Porter Fork to Mill B, plus Waldo Couloir

Thursdays are my whole days off this month, so every Thursday I’ve been looking for long days out. With less snow in the forecast, Scott and I had planned to go into Hogum fork to look at some big, tall ski lines, but on last Thursday morning the cloud ceiling was low and it was still snowing slightly so we called an audible and opted to explore some new terrain that is rarely visited by skiers.

Scott climbing West Porter in the clouds.

Higher in Porter.
Upper Mill B. Can you spot Scott?

A ski into the rarely-accessed Mill B North was a treat for a bit, and then we discovered why it’s never skied– tight terrain traps, water falls, brush skiing.

And then we encountered an open waterfall/creek.
Creek Shennanigans
“The densest powder there is”

Still, when you’re in a rare spot, why not ski a rare couloir? The Waldo Couloir, which¬† is misnamed the Whipple in the Chuting Gallery and is designated the hardest couloir to find in the Wasatch. I agree, it’s hard to find. Even standing at the bottom, using a GPS, I was skeptical of the brush at the entrance.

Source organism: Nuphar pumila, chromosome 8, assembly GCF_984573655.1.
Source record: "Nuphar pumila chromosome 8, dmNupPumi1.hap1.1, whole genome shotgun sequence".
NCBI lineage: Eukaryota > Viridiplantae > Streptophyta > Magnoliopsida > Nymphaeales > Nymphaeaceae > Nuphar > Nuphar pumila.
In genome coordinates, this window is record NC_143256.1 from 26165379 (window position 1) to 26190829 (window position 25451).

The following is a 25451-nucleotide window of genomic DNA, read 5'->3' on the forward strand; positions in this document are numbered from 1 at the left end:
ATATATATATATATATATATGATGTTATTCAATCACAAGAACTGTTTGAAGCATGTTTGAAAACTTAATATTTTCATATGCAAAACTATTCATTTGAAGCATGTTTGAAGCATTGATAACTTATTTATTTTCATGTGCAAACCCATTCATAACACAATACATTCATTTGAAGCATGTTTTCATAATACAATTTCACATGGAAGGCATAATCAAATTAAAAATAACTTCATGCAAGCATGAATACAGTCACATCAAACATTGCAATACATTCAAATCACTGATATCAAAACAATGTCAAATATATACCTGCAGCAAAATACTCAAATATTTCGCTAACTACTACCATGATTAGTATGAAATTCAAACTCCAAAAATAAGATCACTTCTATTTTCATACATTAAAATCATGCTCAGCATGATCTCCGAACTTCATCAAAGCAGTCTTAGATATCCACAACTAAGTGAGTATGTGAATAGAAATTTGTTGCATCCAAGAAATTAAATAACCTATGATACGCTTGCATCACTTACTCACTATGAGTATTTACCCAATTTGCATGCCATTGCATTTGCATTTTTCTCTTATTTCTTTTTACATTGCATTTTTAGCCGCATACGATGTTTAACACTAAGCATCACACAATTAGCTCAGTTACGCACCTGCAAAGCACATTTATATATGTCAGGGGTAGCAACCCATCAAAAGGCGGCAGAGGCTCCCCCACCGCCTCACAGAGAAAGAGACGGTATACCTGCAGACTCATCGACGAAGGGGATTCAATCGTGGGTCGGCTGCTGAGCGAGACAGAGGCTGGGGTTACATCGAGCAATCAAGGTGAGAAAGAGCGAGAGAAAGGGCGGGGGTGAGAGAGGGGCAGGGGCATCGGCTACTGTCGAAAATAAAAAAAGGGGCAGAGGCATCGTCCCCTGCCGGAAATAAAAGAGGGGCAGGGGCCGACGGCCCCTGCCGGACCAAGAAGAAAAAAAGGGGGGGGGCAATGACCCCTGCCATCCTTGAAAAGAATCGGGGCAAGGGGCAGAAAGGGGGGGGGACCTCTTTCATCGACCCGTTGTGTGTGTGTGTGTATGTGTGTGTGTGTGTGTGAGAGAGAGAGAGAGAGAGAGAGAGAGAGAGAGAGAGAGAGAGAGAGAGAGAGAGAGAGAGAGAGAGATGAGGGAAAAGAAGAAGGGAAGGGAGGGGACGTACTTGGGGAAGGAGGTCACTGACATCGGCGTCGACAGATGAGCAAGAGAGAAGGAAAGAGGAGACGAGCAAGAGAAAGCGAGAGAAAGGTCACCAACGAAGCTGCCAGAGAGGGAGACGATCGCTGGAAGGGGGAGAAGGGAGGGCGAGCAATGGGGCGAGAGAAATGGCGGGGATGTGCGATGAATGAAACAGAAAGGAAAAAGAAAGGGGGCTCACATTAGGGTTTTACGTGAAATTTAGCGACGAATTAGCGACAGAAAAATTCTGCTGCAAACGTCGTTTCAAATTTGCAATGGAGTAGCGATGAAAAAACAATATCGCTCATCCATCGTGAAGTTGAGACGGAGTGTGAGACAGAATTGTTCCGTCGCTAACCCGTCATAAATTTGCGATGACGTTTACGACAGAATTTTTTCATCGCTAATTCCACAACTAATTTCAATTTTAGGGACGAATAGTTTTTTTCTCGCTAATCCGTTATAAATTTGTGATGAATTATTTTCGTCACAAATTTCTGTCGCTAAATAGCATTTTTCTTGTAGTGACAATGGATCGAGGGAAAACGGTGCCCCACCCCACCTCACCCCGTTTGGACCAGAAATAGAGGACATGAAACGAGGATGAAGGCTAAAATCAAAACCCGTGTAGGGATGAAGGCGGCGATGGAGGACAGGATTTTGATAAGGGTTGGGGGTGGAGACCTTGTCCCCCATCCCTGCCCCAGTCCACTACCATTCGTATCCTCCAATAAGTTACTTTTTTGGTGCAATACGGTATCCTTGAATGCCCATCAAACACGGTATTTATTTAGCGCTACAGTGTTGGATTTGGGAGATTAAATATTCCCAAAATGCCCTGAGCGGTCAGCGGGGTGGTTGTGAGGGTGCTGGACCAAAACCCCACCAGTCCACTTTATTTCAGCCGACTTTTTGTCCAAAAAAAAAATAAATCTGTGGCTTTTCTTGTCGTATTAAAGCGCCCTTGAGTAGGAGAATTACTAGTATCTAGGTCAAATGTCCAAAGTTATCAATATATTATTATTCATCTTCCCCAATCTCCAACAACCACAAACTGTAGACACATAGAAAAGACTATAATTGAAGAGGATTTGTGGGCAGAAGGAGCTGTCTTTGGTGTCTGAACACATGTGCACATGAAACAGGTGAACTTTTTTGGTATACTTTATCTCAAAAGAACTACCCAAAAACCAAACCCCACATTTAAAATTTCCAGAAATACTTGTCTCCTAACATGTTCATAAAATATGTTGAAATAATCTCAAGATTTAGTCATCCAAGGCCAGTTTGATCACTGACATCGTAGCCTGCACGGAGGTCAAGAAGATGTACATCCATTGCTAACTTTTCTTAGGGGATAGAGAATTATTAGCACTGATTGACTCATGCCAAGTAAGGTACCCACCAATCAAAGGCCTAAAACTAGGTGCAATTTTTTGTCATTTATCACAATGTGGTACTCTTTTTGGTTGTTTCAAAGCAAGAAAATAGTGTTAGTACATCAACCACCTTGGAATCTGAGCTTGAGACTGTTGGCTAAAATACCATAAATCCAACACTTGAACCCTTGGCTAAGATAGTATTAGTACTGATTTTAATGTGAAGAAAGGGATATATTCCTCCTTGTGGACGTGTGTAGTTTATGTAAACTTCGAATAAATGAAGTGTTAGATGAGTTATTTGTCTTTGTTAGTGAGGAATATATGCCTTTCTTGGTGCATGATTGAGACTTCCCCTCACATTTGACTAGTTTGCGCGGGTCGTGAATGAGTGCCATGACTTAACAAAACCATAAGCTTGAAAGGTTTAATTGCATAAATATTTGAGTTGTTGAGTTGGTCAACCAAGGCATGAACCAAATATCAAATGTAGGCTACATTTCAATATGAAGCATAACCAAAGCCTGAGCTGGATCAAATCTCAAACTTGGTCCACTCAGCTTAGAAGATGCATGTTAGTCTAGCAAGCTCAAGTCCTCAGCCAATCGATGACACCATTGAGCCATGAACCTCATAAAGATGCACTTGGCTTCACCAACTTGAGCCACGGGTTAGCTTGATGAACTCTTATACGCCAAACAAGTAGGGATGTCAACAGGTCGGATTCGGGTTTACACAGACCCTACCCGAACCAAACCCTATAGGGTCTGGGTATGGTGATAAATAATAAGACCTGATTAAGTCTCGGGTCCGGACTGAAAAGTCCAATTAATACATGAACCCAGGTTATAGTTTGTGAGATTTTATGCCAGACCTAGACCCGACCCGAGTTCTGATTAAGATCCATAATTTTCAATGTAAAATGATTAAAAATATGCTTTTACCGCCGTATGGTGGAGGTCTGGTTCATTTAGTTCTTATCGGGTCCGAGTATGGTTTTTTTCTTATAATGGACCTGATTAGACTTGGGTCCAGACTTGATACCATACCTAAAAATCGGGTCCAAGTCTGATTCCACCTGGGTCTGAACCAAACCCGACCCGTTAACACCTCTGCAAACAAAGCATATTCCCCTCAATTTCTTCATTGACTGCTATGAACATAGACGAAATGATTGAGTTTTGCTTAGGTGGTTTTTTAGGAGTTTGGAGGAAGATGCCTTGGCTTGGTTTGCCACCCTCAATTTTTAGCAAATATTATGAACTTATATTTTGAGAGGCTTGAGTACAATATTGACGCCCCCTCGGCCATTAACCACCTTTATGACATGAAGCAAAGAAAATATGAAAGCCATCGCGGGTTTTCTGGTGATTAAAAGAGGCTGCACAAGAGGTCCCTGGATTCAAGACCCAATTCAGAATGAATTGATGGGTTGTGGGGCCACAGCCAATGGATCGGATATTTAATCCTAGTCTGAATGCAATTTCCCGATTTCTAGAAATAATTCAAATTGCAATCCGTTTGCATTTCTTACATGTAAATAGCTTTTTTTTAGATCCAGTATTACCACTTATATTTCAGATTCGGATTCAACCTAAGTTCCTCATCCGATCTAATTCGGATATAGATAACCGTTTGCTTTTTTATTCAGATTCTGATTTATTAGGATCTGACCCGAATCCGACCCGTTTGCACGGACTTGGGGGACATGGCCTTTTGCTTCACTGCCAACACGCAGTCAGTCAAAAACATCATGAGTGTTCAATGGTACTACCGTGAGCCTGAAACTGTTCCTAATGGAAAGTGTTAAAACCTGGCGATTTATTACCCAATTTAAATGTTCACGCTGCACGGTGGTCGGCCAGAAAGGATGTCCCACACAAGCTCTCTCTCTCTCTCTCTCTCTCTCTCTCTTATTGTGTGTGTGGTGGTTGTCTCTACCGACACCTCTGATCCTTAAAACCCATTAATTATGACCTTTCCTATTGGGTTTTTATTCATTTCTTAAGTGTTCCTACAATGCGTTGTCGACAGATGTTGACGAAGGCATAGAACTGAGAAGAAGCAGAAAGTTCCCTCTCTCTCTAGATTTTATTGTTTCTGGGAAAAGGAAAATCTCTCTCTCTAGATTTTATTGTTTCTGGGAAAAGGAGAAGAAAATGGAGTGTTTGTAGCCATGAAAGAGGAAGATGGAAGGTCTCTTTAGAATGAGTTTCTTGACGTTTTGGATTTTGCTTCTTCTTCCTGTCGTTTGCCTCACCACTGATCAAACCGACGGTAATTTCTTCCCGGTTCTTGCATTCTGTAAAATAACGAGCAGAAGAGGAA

Where’s Waldo?
Mid Waldo, and a new perspective of the Wasatch.
There he is. The Waldo Couloir.

The heavy snow got better as we ascended and the top was untracked powder. The weather stayed foggy and moody. The ski was great and then it was back to the bushes. The last mile out to the road was wet, deep, sluggish snow, a bit heinous on the bushwhacking, and then POOF, you’re at the Big Cottonwood road S-curves. Thanks to the gent who let us hitch a ride back downcanyon. The karma does not go unnoticed.

Top of the Waldo.
A rare look at the Whipple through the clouds.
Scott, mid-Waldo



Category: Skiing


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